Complete Criminal Law Notes

1. Murder a. Actus i. Act or omission must have caused the death (s 18(1)(a) CA) b. Mens i. No punishment shall be incurred by person who kills by misfortune only (s 18(2)(b)) ii. Intention to kill or inflict GBH(s 18(1)(a)) 1. Requirement that D has actual awareness of consequences of actions (Aiton) 2. Subjective test: Conscious purpose, decision not desire (Hyam) 3. Foresight of certainty (Woollin) 4. Knowledge of chance of consequences fulfils malice requirement (Coleman); transferred malice (intent to kill some1 else) 5. “Grievous bodily harm” includes(s 4):

(a) the destruction of foetus, whether or not the woman suffers any other harm, and (b) any permanent or serious disfiguring of the person, and (c) any grievous bodily disease (causing a person to contract a grievous bodily disease). iii. Reckless indifference to human life(s 18(1)(a)) 1. Act or omission must be malicious and without lawful cause/excuse (s 18(2)(a)) 2. ProbabilityNOT possibility of death or GBH required(Crabbe) a. Probability = likely, a real and substantial risk (Boughey), in that it could well have happened as a result of the act (Darkan) b.

Not indifference as to consequences; but knowledge that those consequences will probably occur c. Not a remote chance (Annakin) 3. Wilful blindness has no role to play in murder, the question is if D had actual knowledge or foresight of the probability of death/GBH, imputed knowledge is not enough (Crabbe) – subjective test! 4. Reckless indifference to GBH and not death issue amounts to manslaughter rather than murder (Solomon) iv. So long as one of the mental states for murder was present, irrelevant that the accursed did not intend the precise way in which death actually occurred (Royall) c. Penalty i.

Life imprisonment (s 19A(1)); natural life (s 19A(2)) 1. If court is satisfied that level of culpability is so extreme that community interest in retribution, punishment, community protection and deterrence can only be met through that sentence (s 61 CSPA) ii. Imprisonment for specified term can be imposed otherwise (s 21(1) CSPA) 2. Suicide a. Not a criminal offence to attempt suicide (s 31A CA) b. Offence to aid or abet suicide (s 31C(1)) 3. Euthanasia a. help bring about their death = murder/aiding or abetting suicide- 10 yrs imprisonment.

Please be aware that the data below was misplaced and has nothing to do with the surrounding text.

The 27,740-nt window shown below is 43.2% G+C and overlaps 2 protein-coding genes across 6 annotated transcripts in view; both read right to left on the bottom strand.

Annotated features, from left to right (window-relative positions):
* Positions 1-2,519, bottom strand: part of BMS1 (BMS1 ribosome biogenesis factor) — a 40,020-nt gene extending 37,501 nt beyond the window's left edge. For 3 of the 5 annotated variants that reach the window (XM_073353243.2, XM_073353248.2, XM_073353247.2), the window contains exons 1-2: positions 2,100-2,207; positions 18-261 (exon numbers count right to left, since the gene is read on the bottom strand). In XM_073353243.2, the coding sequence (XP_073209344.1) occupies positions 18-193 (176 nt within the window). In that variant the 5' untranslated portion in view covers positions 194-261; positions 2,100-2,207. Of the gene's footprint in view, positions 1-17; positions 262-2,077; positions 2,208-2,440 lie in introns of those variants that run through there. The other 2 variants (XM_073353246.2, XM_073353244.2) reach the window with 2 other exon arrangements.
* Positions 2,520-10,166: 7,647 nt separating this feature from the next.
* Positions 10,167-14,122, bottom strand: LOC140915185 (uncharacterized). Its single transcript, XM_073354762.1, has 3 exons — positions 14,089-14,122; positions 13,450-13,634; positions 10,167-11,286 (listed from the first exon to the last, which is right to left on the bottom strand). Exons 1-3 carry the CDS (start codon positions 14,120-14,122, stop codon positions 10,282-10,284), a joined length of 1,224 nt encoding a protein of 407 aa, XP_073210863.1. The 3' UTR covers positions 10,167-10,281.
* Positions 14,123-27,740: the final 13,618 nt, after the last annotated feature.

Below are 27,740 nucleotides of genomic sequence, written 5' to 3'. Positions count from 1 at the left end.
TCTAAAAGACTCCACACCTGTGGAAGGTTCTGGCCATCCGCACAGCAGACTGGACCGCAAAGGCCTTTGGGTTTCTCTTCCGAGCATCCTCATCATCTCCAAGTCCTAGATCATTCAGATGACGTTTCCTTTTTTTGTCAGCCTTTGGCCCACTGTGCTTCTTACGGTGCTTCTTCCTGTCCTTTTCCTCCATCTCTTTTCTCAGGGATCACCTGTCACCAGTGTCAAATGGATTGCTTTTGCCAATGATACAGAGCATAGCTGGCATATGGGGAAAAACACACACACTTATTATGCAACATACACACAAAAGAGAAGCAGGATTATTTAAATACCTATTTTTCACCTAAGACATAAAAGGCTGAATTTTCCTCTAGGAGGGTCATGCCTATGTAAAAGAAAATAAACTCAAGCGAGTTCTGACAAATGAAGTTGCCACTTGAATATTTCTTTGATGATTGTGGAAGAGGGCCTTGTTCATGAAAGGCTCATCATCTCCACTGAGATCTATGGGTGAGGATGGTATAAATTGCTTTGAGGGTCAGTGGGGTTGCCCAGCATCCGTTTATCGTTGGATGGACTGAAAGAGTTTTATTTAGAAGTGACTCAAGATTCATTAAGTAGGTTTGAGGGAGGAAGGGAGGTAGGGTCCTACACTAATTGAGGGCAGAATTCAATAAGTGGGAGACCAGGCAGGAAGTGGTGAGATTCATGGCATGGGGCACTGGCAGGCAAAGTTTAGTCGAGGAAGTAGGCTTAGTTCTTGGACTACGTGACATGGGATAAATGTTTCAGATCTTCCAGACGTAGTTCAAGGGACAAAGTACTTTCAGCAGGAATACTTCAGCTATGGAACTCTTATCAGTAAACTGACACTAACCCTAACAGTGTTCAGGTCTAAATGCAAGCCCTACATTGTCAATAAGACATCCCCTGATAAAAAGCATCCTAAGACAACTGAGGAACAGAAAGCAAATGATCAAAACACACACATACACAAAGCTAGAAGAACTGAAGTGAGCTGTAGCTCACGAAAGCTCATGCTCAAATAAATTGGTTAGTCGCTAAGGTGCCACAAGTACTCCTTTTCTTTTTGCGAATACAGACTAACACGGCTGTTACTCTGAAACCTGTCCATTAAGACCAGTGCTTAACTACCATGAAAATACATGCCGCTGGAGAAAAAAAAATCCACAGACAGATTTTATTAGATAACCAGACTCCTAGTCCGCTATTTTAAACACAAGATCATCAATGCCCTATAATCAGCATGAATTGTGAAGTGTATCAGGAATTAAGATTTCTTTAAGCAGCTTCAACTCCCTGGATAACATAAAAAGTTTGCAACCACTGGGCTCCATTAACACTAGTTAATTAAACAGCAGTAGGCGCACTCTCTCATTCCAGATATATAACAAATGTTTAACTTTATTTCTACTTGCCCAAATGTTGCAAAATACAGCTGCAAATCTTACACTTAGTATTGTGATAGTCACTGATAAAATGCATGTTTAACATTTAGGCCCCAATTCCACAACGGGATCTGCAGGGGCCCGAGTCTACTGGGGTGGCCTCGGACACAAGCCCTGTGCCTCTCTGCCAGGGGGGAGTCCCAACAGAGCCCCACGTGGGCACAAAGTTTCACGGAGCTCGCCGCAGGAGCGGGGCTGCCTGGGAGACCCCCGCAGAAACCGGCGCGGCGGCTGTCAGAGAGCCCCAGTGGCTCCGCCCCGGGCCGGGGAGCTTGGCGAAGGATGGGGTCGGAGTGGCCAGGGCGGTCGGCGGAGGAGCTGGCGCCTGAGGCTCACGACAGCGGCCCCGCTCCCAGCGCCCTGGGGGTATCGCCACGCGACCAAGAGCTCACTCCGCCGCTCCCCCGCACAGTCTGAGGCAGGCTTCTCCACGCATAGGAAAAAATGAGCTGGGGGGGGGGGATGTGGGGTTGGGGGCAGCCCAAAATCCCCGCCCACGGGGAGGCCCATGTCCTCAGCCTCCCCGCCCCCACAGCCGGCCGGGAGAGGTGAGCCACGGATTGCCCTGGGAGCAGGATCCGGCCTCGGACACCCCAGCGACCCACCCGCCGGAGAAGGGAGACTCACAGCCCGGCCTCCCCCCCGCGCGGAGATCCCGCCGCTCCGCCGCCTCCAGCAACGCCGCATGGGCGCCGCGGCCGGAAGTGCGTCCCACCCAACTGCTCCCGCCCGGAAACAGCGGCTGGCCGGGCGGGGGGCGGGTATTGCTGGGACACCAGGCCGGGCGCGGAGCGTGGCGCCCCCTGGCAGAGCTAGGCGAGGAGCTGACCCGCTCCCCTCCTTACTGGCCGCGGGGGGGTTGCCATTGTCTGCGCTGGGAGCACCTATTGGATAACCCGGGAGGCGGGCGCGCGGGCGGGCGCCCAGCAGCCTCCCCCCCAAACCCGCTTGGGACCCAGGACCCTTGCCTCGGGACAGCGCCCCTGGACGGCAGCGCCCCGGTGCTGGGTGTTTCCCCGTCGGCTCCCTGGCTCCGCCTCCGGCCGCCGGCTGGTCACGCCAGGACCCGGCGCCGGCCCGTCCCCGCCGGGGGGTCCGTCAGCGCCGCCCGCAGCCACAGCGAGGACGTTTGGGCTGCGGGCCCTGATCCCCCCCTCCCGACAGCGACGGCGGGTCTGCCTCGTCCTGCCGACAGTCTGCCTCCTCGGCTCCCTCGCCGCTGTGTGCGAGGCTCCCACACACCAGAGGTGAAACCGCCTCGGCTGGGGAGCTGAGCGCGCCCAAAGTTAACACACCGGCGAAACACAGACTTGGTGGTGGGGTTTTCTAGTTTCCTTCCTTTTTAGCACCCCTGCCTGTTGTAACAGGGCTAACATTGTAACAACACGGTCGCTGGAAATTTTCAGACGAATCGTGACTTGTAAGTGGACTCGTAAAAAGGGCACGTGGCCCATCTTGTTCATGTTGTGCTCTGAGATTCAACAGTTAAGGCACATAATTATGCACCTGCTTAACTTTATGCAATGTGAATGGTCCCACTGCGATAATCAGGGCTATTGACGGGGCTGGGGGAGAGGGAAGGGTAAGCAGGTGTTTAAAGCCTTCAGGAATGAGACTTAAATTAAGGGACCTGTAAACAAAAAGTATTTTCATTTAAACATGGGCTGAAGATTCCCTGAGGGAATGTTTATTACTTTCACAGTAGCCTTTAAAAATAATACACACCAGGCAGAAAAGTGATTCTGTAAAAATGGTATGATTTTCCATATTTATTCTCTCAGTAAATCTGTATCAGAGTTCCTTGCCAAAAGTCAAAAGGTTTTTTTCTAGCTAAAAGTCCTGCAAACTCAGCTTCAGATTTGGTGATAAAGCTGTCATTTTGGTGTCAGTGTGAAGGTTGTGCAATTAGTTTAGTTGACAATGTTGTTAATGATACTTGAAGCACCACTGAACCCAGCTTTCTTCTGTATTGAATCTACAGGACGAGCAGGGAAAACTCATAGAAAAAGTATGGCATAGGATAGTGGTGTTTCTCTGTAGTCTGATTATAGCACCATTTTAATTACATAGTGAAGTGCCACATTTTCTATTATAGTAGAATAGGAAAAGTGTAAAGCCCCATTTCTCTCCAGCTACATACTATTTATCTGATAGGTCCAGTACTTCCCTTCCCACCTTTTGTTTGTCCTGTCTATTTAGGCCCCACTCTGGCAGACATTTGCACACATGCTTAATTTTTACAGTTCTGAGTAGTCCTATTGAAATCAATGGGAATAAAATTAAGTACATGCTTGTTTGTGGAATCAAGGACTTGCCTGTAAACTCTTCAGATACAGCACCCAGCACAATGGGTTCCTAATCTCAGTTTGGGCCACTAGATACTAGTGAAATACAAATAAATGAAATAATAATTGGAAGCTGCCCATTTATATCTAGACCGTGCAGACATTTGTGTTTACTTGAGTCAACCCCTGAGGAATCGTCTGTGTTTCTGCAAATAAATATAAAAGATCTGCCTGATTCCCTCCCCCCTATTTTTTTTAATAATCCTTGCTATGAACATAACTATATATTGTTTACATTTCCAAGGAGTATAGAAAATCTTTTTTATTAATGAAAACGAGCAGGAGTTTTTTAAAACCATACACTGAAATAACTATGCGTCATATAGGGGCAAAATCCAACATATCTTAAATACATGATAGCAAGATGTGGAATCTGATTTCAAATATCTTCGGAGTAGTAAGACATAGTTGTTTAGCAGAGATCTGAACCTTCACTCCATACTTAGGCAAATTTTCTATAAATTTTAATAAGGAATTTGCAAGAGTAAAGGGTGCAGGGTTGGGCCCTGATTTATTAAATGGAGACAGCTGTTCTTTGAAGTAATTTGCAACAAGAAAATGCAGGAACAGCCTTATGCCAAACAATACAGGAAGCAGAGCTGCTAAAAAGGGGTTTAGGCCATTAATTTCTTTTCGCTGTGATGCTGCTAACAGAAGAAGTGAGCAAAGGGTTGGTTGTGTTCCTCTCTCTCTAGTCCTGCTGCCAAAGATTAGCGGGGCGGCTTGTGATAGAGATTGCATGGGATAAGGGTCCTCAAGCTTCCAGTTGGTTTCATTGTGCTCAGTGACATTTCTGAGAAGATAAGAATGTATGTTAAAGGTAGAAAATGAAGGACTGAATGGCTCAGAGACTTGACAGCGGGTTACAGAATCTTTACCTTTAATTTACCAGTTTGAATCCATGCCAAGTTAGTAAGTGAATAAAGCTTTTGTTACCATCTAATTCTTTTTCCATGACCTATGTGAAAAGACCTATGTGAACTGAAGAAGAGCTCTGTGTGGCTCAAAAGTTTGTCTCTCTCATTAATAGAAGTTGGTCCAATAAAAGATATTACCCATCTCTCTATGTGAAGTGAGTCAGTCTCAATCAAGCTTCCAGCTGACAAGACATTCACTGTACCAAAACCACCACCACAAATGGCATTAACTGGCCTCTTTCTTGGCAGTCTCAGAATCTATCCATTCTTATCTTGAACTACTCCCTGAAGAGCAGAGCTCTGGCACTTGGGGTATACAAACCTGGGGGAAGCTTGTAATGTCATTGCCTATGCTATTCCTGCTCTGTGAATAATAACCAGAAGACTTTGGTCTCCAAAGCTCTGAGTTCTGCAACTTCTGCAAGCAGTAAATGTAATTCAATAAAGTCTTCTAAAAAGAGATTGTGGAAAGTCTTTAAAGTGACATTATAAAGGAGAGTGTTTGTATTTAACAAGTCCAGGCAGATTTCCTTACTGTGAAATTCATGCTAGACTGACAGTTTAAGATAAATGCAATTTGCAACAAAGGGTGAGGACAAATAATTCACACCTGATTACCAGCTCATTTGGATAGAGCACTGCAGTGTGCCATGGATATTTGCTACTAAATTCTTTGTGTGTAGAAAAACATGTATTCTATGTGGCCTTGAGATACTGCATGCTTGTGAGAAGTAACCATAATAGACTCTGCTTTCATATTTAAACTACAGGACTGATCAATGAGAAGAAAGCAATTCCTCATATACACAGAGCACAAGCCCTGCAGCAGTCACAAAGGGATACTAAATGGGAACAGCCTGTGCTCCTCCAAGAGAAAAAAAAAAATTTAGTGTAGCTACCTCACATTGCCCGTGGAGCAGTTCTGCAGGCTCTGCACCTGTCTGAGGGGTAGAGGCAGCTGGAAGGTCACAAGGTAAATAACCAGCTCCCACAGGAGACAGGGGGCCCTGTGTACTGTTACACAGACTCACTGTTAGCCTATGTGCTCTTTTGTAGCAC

(s 31C(1)) 4. Protecting the foetus a. Foetus i. Right of pregnant women to choose whether to undergo medical treatment outweighs foetus’ need for treatment (St George’s Healthcare) ii. Abortion: offence to perform act with intent to procure miscarriage, unless therapeutic (ss 82-84 CA) iii. Violence to foetus causing death in utero (King) 1. Not murder or manslaughter 2. Death of foetus = GBH to pregnant woman (s 4 CA) b. Child – ‘alive’ i. Definition: 1. Murder: child is held to be alive if it has breathed, independent circulation and been wholly born into the world (s 20).

2. Manslaughter: any sign of life after delivery (Iby) ii. Child born alive but dying due to earlier violence can constitute criminal homicide and causing death by dangerous driving (Case of F) iii. GBH to child during /after delivery (s 42) iv. Wilfully contributing to a child’s death during/after delivery – alternative to murder (s 21) 5. Constructive Murder a. Actus i. Act or omission causing death is done in an attempt to commit, or during/immediately after commission, by accused/with accomplice,of a crime punishable by imprisonment for life or 25 years (s 18(1)(a) CA) ii.